Vasculitis is idiopathic inflammation of vessel wall. There are various types of vasculitis classified according to vessel size preferentially involved.

ANCA vasculitis

Vasculitis associated with anti-neutrophil cytoplasmic antibodies (ANCA vasculitis) encompasses granulomatosis with polyangiitis (GPA, formely Wegener’s granulomatosis), eosinophilic granulomatosis with polyangiitis (EGPA, formely Churg-Strauss syndrome) microscopic polyangiitis, and pauci-immune glomerulonephritis (focal necrotizing glomerulonephritis, FNGN). The characteristic features of these vasculitides are the presence of ANCA in the sera of patients and the absence of immune deposits in the glomeruli on immunofluorence in patients with glomerulonephritis (pauci-immune GN). The mechanisms responsible for the induction of these diseases are poorly understood. Classical ANCA’s target is the antimicrobial lysosomal enzyme either proteinase-3 or myeloperoxidase [84]. A long standing clinical observation of increased frequency of nasal carriage of S.aureus in patients with GPA has linked ANCA vasculitis with infectious agents [85]. This observation has led to antimicrobial treatment of GPA with beneficial effects. Antibodies against complementary proteinase-3 (cPR3) were found in GPA and cPR3 has homology with S. aureus antigens [86]. A new and somewhat controversial ANCA subtype, namely anti-lysosomal membrane protein-2 (LAMP-2), has been linked to ANCA-associated vasculitis. Patients with FNGN have antibodies to LAMP-2 epitope 41-49 that has 100 % homology with FimH, an adhesion molecule present on Gram(−) bacteria whereas immunization with FimH-induced anti-LAMP-2 antibodies and FNGN [87]. Thus, FNGN provides a direct link for a molecular mimicry between bacteria and host proteins. As found in RA, ANCA vasculitis is associated with increased formation of NETs. NETs can provide autoantigens to dendritic cells and activate B cells [88]. S. aureus and ANCAs are strong inducers of NET formation [89].

Other vasculitides

Other types of vasculitides are also associated with infectious agents. Mixed cryoglobulinaemic vasculitis is associated with HCV. In fact, 70–100 % of patients with mixed cryoglobulinaemic vasculitis have evidence of HCV infection, hence the term HCV-related mixed cryoglobulinaemia. HCV is a RNA virus and causes chronic infection and hence persistent antigenic stimulus that leads to monoclonal IgM rheumatoid factor production, immune complex formation and complement activation [90].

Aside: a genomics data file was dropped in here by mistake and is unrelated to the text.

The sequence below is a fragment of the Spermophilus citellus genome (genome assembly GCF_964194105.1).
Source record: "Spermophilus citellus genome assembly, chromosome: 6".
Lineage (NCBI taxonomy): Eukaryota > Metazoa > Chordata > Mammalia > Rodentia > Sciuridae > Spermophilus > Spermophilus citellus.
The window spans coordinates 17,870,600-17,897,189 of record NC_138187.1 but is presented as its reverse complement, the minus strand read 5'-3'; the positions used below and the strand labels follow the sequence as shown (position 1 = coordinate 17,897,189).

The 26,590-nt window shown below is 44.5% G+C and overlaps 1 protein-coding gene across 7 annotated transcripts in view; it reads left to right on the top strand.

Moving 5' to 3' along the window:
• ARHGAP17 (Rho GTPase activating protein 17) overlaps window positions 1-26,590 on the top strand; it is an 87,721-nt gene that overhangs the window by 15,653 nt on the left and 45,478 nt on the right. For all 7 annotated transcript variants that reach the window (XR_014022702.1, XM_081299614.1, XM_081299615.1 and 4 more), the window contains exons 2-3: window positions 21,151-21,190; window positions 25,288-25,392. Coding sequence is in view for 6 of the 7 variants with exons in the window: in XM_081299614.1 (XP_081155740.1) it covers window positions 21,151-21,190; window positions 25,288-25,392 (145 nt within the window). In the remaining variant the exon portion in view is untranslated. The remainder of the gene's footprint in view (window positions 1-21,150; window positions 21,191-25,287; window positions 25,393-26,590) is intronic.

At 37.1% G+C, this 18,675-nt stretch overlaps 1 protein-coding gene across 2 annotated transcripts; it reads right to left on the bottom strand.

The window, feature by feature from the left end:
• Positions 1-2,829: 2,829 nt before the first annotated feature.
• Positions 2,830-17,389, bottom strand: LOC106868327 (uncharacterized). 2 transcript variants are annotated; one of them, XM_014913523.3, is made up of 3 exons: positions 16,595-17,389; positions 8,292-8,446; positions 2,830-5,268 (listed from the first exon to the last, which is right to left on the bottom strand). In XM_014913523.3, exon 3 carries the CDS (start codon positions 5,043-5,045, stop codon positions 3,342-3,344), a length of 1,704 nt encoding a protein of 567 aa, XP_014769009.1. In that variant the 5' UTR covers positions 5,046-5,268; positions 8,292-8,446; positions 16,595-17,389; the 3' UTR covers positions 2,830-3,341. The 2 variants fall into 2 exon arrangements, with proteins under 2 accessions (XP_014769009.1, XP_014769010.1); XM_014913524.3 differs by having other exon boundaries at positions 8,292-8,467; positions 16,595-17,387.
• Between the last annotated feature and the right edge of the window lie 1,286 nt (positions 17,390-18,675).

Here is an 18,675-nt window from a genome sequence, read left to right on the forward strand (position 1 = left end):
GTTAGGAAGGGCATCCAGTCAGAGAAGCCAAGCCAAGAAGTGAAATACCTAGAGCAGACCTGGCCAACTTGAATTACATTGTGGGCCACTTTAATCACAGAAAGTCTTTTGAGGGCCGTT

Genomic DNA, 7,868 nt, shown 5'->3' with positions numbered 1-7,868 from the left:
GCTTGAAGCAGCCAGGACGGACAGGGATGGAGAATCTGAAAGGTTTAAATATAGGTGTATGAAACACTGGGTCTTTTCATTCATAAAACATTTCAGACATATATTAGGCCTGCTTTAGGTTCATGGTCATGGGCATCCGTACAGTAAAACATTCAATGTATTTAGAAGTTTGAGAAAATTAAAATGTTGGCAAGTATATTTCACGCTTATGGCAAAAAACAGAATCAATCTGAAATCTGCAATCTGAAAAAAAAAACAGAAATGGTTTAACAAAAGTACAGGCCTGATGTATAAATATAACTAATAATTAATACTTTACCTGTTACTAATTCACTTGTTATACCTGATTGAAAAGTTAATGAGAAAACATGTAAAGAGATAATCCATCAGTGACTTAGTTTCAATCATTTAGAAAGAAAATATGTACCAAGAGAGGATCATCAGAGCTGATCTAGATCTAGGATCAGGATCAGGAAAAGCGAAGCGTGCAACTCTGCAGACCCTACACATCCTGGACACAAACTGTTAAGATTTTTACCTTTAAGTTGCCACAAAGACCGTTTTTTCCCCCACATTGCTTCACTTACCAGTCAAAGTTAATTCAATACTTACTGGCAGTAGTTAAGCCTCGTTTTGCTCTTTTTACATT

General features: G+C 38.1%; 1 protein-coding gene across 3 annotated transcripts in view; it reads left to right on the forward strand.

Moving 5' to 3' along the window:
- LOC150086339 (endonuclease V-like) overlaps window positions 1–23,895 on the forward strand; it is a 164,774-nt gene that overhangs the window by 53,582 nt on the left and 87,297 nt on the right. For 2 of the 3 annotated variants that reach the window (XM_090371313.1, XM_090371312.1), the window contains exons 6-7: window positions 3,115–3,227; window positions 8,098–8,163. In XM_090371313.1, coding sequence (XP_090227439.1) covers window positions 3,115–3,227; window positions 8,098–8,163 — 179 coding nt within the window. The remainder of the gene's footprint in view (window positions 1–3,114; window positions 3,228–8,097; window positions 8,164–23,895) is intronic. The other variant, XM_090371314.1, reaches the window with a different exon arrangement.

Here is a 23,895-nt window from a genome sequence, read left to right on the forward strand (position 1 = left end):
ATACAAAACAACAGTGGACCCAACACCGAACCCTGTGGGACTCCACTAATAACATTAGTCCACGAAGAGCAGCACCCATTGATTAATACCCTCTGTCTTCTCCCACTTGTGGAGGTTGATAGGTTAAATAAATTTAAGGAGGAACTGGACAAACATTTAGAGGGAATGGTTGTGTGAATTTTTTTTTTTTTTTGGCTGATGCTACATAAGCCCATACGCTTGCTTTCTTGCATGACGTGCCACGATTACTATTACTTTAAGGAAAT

Henoch-Schonlein purpura, a small vessel vasculitis, primarily in children, has been associated with group A streptococci, parvovirus B19 and others infectious agents. Kawasaki disease, which affects medium-sized arteries, has been associated with viral agents [91], and polyarteritis nodosa is associated with hepatitis B virus [92].


Interaction between genes and environmental factors, particularly infectious agents appear to be involved in the development of autoimmune rheumatic diseases. Thus far, cigarette smoking and infectious agents causing periodontitis are clearly two environmental agents with the strongest evidence for interaction with genes (HLA-DRB1*SE) in the pathogenesis of RA. The definitive identification of infectious agents implicated in other autoimmune rheumatic diseases requires further investigations.





Anti-citrullinated peptide antibody


Citrullinated α-enolase peptide-1


Collagen-induced arthritis


Epstein-Barr virus


EBV nuclear antigen-1


Ectopic lymphoid follicle-like structures


Graft-versus-host disease


Human cytomegalovirus


Hepatitis C virus


Human T cell leukemia virus






Lysosomal membrane protein-2


Murine cytomegalovirus


Neutrophil extracellular traps


Peptidylarginine deiminase


Rheumatoid arthritis


Synovial membrane


Sjögren syndrome


Systemic sclerosis


Toll-like receptor


Tumor necrosis factor


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Sakkas, L.I., Bogdanos, D.P. Infections as a cause of autoimmune rheumatic diseases. Autoimmun Highlights 7, 13 (2016).

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  • Autoimmunity
  • Infection
  • Rheumatic disease
  • Rheumatoid arthritis
  • Systemic sclerosis